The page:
# How is the Bernoulli numbers? For example, as against $B_2$?

How is the Bernoulli numbers? For example, as against $B_2$? For example, found that in internet $$\sum_{n=0}^{\infty} \frac{B_n\;x^n}{n!}=\frac{x}{e^x-1}$$ but if I want to find $B_2$ then $$\sum_{n=0}^{\infty}\frac{B_2~x^2}{2}=\frac{x}{e^x-1}$$and I believe this is not much help. I want to learn how to calculate Bernoulli numbers to learn how to calculate $\zeta(2n)$.

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Expand $\frac{e^{-x}}{1-e^{-x}}$ via geometric series then expand $e^{-nx}$s via the power series for $\exp$, or just use Taylor series directly on $x/(e^x-1)$. If you write something like $\sum B_2x^2/2$, it probably says you are not very familiar with power series. –  anon Jan 18 '14 at 13:43
@anon Could you show me how to $B_2$? –  marcelolpjunior Jan 18 '14 at 13:51
$B_2=\dfrac{1}{6}$ –  Leox Jan 18 '14 at 13:52
@marcelolpjunior If you weren't able to follow my comment, I recommend reading up on power series and Taylor series specifically. –  anon Jan 18 '14 at 13:54
If you simply want to compute $\zeta(2n)$, you can use this recursion. –  robjohn Jan 18 '14 at 16:22

Note that $$\frac{e^z-1}z=\frac1 z\sum_{n=1}^\infty\frac1{n!}z^n=\sum_{n=1}^\infty\frac1{n!}z^{n-1}=\sum_{n=0}^\infty\frac1{(n+1)!}z^n$$ and we can use Mertens’ multiplication theorem to get $$1=\left(\sum_{n=0}^\infty\frac{B_n}{n!}z^n\right)\left(\sum_{n=0}^\infty\frac1{(n+1)!}z^n\right)=\sum_{n=0}^\infty\sum_{k=0}^n\left(\frac{B_k}{k!}\frac{1}{(n-k+1)!}\right)z^n$$ By the identity theorem, the $n=0$ term on the right must equal $1$ while all other terms must vanish. The $n=0$ term on the right is just $B_0$, so $B_0 = 1$, and for $n > 1$, we must have $\sum_{k=0}^n\frac{B_k}{k!}\frac{1}{(n-k+1)!}=0$. Multiplying this by $(n + 1)!$ we get $$0=\sum_{k=0}^n\frac{B_k}{k!}\frac{1}{(n-k+1)!}=\sum_{k=0}^n\frac{(n+1)!}{k!(n-k+1)!}B_k=\sum_{k=0}^n\binom{n+1}kB_k$$ and adding $B_{n+1}=\binom{n+1}{n+1}B_{n+1}$ to both sides of this equation, we get $$B_{n+1}=\sum_{k=0}^{n+1}\binom{n+1}kB_k$$ The right-hand side might look familiar from the binomial formula. Recall from the binomial formula that for any complex number $a$, we have $$(a+1)^{n+1}=\sum_{k=0}^{n+1}\binom{n+1}ka^k1^{n+1-k}=\sum_{k=0}^{n+1}\binom{n+1}ka^k$$ Notice that the right-hand side of this expression is exactly the right-hand side of the previous equation if put $a = B$ and we make the superscript $k$ into a subscript $k$. Thus, if we use the notation $\Doteq$ to mean equals after making superscripts into subscripts, then we can write $$\boxed{B^{n+1}\Doteq (B+1)^{n+1},n=1,2,3,...,B_0=1}$$ Use recent identity, one can in principle find all the Bernoulli numbers: When $n = 1$, we see that $$B^2\Doteq(B+1)^2=B^2+2B^1+1\Rightarrow0=2B_1+1\Rightarrow B_1=\frac{-1}2.$$ When $n = 2$, we see that $$B^3\Doteq(B+1)^3=B^3+3B^2+3B^1+1\Rightarrow3B_2+3B_1+1=0\Rightarrow B_2=\frac1 6.$$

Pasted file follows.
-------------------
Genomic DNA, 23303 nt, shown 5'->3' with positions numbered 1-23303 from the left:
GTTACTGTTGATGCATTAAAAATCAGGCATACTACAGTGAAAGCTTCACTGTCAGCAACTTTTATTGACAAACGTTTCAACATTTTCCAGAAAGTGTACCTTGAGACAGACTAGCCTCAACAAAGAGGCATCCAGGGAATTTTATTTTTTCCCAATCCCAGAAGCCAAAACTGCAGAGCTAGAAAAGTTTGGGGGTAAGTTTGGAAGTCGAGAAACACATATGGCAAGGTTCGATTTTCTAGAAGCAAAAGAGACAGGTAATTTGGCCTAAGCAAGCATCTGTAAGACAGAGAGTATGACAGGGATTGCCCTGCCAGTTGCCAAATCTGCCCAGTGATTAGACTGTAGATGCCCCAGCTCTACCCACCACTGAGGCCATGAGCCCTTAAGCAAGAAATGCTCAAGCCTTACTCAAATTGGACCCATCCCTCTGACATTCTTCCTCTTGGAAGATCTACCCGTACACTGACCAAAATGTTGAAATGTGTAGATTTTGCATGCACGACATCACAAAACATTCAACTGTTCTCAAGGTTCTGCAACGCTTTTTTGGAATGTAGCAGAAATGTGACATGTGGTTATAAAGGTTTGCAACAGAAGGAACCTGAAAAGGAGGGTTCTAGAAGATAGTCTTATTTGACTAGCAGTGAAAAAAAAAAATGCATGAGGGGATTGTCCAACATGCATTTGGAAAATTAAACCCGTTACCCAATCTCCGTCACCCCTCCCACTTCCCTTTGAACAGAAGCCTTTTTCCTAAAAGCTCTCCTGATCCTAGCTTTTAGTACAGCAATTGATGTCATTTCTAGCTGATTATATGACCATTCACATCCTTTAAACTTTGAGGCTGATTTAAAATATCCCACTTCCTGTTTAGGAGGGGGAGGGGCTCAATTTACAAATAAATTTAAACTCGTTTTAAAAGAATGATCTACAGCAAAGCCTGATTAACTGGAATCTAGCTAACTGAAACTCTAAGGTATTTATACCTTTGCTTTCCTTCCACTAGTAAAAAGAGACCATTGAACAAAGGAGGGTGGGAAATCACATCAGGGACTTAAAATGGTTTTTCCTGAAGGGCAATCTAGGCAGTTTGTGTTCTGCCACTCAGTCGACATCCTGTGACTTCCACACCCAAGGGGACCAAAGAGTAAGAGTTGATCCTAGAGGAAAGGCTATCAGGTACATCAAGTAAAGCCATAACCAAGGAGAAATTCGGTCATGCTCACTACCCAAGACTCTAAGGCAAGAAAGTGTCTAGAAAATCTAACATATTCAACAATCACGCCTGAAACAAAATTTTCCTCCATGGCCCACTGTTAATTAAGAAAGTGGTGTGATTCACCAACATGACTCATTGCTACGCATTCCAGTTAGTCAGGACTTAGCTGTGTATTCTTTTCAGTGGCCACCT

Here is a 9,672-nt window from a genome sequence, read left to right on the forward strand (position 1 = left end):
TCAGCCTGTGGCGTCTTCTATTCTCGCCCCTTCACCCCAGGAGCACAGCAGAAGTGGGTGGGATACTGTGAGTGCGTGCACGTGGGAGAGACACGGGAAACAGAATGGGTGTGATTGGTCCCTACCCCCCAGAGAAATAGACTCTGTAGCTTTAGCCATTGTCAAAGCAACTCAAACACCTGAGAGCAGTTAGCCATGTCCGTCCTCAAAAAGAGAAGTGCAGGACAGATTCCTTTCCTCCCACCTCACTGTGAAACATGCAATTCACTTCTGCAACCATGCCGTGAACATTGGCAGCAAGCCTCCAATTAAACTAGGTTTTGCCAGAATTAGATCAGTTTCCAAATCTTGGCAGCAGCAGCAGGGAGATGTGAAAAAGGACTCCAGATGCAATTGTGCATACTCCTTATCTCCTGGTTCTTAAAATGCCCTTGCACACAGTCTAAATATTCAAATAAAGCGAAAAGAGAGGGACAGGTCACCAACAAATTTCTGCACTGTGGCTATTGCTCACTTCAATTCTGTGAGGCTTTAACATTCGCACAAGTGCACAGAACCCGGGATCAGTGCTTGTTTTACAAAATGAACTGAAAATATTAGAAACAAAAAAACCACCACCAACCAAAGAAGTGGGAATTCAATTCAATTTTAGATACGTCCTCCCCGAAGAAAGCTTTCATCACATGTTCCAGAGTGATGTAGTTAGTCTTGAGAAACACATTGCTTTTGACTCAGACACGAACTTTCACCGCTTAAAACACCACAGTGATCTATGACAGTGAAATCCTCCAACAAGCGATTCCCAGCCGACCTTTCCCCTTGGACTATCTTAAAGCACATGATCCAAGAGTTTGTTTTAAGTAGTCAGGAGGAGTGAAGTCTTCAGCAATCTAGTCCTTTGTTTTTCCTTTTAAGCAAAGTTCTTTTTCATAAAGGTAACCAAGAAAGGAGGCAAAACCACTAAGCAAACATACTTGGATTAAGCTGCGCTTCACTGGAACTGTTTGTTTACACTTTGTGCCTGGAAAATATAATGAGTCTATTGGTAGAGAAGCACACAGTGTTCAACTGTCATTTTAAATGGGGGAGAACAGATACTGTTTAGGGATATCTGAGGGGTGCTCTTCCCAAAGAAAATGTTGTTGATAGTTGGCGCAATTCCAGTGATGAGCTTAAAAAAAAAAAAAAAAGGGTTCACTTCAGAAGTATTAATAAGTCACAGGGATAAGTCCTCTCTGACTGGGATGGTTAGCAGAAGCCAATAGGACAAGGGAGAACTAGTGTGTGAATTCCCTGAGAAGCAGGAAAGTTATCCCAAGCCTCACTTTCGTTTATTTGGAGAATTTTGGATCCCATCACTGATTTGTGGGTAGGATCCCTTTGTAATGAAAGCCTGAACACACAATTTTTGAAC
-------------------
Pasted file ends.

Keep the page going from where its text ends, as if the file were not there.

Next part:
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This has a very similar feel to this answer, which develops a recursion for $\zeta(2n)$. (+1) –  robjohn Jan 18 '14 at 16:29

As suggested by anon, develop $\dfrac{x }{\exp x - 1}$ as a Taylor series. You then obtain for the rhs

$$1 - \frac x 2 + \frac{x^2}{12} - \frac{x^4}{ 720} + \frac{x^6}{ 30240} - \frac{x^8}{ 1209600} + \cdots$$

The lhs write

$$B_0 + B_1 x + B_2\frac{x^2}{2!} + B_3 \frac{x^3}{3!} + B_4\frac{x^4}{4!} +\cdots$$

Then $$B_0 = 1, B_1 = -1/2, B_2 = 1/6, B_3 = 0, B_4 = -1/30 ....$$

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@Pedro Tamaroff. Thanks for editing for me. Cheers. –  Claude Leibovici Jan 18 '14 at 14:39
No problem. ${}{}$ –  Pedro Tamaroff Jan 18 '14 at 14:41

There is an explicit formula $$B_m = \sum_{k=0}^m\sum_{v=0}^k(-1)^v\binom kv\frac{ v ^m}{k+1}$$

Edit. Put $P(k,v)=\displaystyle (-1)^v\binom kv\frac{ v ^m}{k+1}.$

Then $B_2=P \left( 0,0 \right) +P \left( 1,0 \right) +P \left( 1,1 \right) +P \left( 2,0 \right) +P \left( 2,1 \right) +P \left( 2,2 \right).$

Taking into account the calculation ${\it P} \left( 0,0 \right) =0,{\it P} \left( 1,0 \right) =0,{\it P } \left( 1,1 \right) =-1/2,{\it P} \left( 2,0 \right) =0,{\it P} \left( 2,1 \right) =-2/3,{\it P} \left( 2,2 \right) =4/3$ you will get easilly $B_2.$

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Who are $v$ and $k$? $$B_2=\sum_{k=0}^{2}\sum_{v=0}^{k}(-1)^v\binom kv \frac{v^2}{k+1}$$ –  marcelolpjunior Jan 18 '14 at 14:03
That are indexes of summation –  Leox Jan 18 '14 at 14:04
Make this the two for me, so I try to do next? I find it easier to understand as well. Thank you! –  marcelolpjunior Jan 18 '14 at 14:07
@marcelolpjunior Your above comment on this answer tells you exactly what you would need to do next. If you are not familiar with summation notation, you will have to look that up and become familiar with it. If you came to this problem of finding Bernoulli numbers without even knowing about power series or summation notation or derivatives and whatnot, you do not yet have the tools to study Bernoulli numbers. –  anon Jan 19 '14 at 6:05

Compare $$\sum_{n=0}^{\infty} \frac{B_nx^n}{n!}=B_0+B_1x+\frac{B_2x^2}2+\frac{B_3x^3}6+\cdots\left(=\frac{x}{\mathrm e^x-1}\right)$$ with $$\sum_{n=0}^{\infty} \frac{B_2x^n}{2}=\frac{B_2}2+\frac{B_2x}2+\frac{B_2x^2}2+\frac{B_2x^3}2+\cdots\left(=\frac{B_2}{2(1-x)}\right)$$ To find $B_2$, either compute $f''(0)$ for $f:x\mapsto\dfrac{x}{\mathrm e^x-1}$, or expand $f(x)$ into powers of $x$ up to the power $x^2$ (this will involve expanding $\mathrm e^x$ into powers of $x$ up to the power $x^3$, but not more). And indeed, the result is $B_2=\dfrac16$.

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